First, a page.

Jamaica Gleaner - - IN FO­CUS - Herbert Gayle is an an­thro­pol­o­gist. Email feed­back to col­umns@glean­

op­por­tu­ni­ties at poor, vi­o­lent groups of young men who took the money, bought guns and caused may­hem. Then the Euro­pean govern­ments recog­nised the er­rors and be­gan a process of gen­uine in­clu­sion and sent young men back to school and the vi­o­lence prob­lem dis­ap­peared grad­u­ally.

Why do ur­ban young men who are poor and psy­cho­log­i­cally bro­ken make may­hem when they get money sud­denly? First, they do not trust the ‘sys­tem’. They know no­body cares. They will tell you that it’s just “me and me mother”.


In two-thirds of cases, there is no father. Had th­ese young men been treated like in­cluded so­cial be­ings by so­ci­ety, they would know what to do with their ill­got­ten gains – just like the ed­u­cated and so­cially in­cluded have done. You may not know, but the other side of the lotto scam cri­sis is the ed­u­cated and so­cially in­cluded.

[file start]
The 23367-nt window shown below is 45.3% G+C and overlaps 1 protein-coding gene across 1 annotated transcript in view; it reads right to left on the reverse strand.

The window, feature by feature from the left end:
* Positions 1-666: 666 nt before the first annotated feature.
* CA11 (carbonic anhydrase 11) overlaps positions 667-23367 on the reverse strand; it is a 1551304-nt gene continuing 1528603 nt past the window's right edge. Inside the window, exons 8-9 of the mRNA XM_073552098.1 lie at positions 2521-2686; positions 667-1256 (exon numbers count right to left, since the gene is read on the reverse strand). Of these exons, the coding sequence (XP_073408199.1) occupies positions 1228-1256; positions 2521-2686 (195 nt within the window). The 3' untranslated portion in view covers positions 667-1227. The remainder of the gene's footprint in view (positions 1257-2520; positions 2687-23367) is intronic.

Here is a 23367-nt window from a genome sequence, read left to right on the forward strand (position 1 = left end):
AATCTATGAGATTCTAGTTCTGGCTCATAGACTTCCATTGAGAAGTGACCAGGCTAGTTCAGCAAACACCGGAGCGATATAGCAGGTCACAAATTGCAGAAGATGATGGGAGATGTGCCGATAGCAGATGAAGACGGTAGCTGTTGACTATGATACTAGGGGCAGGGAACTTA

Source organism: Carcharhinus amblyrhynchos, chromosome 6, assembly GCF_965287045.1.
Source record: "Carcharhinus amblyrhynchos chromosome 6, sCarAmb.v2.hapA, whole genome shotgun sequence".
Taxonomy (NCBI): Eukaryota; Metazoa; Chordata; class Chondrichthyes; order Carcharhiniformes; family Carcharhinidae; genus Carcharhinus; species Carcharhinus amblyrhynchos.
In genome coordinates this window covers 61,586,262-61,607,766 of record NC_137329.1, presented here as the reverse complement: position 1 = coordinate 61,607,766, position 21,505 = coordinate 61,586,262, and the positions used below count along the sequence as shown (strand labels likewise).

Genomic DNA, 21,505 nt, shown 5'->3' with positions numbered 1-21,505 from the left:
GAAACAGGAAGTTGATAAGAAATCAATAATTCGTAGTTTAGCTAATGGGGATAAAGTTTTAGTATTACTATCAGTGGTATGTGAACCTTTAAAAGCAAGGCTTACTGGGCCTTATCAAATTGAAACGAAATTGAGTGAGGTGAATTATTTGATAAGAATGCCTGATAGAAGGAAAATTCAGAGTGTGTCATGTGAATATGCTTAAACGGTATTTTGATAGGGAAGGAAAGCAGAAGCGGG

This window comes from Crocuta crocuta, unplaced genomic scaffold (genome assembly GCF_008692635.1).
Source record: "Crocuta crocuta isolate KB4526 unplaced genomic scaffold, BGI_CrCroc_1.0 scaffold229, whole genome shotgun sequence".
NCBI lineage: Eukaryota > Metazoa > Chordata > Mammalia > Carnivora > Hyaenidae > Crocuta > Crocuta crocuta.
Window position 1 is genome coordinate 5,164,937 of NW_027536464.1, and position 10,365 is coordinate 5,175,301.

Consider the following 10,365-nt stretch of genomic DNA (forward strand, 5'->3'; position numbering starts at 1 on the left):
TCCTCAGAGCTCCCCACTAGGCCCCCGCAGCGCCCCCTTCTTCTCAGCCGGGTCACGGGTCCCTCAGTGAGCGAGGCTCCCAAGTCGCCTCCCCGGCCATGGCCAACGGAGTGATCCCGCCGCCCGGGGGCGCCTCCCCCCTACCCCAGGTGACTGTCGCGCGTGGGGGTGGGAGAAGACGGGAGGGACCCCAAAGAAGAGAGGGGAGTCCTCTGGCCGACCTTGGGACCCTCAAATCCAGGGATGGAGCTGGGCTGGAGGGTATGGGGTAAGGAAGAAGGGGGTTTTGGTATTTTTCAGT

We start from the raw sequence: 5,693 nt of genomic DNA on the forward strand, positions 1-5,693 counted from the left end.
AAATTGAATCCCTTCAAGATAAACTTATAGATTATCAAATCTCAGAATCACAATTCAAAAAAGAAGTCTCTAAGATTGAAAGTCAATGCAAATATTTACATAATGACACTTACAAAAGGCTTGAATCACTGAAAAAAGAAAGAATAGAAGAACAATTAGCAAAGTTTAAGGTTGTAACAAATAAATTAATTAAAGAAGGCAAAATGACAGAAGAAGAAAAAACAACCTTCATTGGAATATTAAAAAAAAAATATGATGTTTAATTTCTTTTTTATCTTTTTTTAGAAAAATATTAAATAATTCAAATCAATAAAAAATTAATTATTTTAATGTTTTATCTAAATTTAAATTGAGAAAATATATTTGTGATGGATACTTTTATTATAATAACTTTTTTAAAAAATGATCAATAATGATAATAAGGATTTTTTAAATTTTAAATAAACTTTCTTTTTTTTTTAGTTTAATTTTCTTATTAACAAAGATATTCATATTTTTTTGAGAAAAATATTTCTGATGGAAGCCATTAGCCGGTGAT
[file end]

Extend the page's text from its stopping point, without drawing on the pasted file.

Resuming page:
Sec­ond, the young men use the tools of vi­o­lence that they know – guns. Ev­ery out-of-school shotta in Mon­tego Bay I have spo­ken to re­cently (35) has bought bet­ter weapons with lotto scam money. Yet ev­ery in-school (ter­tiary in­cluded) scam­mer (29) that I have spo­ken to is in­vest­ing in ed­u­ca­tion and/or busi­ness. Since 2004, I have been beg­ging the Government of Ja­maica to ad­dress the ed­u­ca­tion plight of boys.

Third, lotto is tem­po­rary money. It is not a trade or a skill or long-term money or em­ploy­ment – but guns can se­cure long-term (un­til death) money for self and fam­ily. If young men had some­thing more se­cure than a gun, they would take it (see ‘The Ado­les­cents of Ur­ban St Cather­ine’). Ja­maica needs to give them a bet­ter sense of se­cu­rity – ed­u­ca­tion.


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